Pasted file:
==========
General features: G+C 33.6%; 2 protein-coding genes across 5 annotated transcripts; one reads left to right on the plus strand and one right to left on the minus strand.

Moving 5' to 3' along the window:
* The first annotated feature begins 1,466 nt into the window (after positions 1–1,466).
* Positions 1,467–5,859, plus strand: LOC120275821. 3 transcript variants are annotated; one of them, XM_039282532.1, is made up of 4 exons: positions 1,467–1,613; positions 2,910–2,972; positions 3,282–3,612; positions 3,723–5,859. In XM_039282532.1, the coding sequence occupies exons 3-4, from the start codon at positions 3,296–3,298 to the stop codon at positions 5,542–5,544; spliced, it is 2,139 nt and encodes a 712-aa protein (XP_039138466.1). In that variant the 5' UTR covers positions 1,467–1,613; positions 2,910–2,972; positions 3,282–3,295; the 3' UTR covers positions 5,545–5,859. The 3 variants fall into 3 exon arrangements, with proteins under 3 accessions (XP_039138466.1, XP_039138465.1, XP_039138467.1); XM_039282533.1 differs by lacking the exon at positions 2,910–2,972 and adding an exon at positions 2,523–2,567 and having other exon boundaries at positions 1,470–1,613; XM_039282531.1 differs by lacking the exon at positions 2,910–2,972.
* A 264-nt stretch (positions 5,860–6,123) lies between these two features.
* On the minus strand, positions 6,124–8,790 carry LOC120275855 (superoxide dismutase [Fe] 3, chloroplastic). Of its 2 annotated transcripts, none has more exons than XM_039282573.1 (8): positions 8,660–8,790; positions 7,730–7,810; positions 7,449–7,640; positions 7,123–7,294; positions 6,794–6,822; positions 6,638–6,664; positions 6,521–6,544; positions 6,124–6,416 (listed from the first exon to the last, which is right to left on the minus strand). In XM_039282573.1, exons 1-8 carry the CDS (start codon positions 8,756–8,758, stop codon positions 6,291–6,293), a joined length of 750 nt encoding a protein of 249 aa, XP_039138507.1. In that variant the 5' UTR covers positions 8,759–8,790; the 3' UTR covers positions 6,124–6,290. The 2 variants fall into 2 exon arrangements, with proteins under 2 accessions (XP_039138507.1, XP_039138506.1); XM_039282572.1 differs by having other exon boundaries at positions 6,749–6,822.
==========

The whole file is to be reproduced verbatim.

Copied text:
General features: G+C 33.6%; 2 protein-coding genes across 5 annotated transcripts; one reads left to right on the plus strand and one right to left on the minus strand.

Moving 5' to 3' along the window:
* The first annotated feature begins 1,466 nt into the window (after positions 1–1,466).
* Positions 1,467–5,859, plus strand: LOC120275821. 3 transcript variants are annotated; one of them, XM_039282532.1, is made up of 4 exons: positions 1,467–1,613; positions 2,910–2,972; positions 3,282–3,612; positions 3,723–5,859. In XM_039282532.1, the coding sequence occupies exons 3-4, from the start codon at positions 3,296–3,298 to the stop codon at positions 5,542–5,544; spliced, it is 2,139 nt and encodes a 712-aa protein (XP_039138466.1). In that variant the 5' UTR covers positions 1,467–1,613; positions 2,910–2,972; positions 3,282–3,295; the 3' UTR covers positions 5,545–5,859. The 3 variants fall into 3 exon arrangements, with proteins under 3 accessions (XP_039138466.1, XP_039138465.1, XP_039138467.1); XM_039282533.1 differs by lacking the exon at positions 2,910–2,972 and adding an exon at positions 2,523–2,567 and having other exon boundaries at positions 1,470–1,613; XM_039282531.1 differs by lacking the exon at positions 2,910–2,972.
* A 264-nt stretch (positions 5,860–6,123) lies between these two features.
* On the minus strand, positions 6,124–8,790 carry LOC120275855 (superoxide dismutase [Fe] 3, chloroplastic). Of its 2 annotated transcripts, none has more exons than XM_039282573.1 (8): positions 8,660–8,790; positions 7,730–7,810; positions 7,449–7,640; positions 7,123–7,294; positions 6,794–6,822; positions 6,638–6,664; positions 6,521–6,544; positions 6,124–6,416 (listed from the first exon to the last, which is right to left on the minus strand). In XM_039282573.1, exons 1-8 carry the CDS (start codon positions 8,756–8,758, stop codon positions 6,291–6,293), a joined length of 750 nt encoding a protein of 249 aa, XP_039138507.1. In that variant the 5' UTR covers positions 8,759–8,790; the 3' UTR covers positions 6,124–6,290. The 2 variants fall into 2 exon arrangements, with proteins under 2 accessions (XP_039138507.1, XP_039138506.1); XM_039282572.1 differs by having other exon boundaries at positions 6,749–6,822.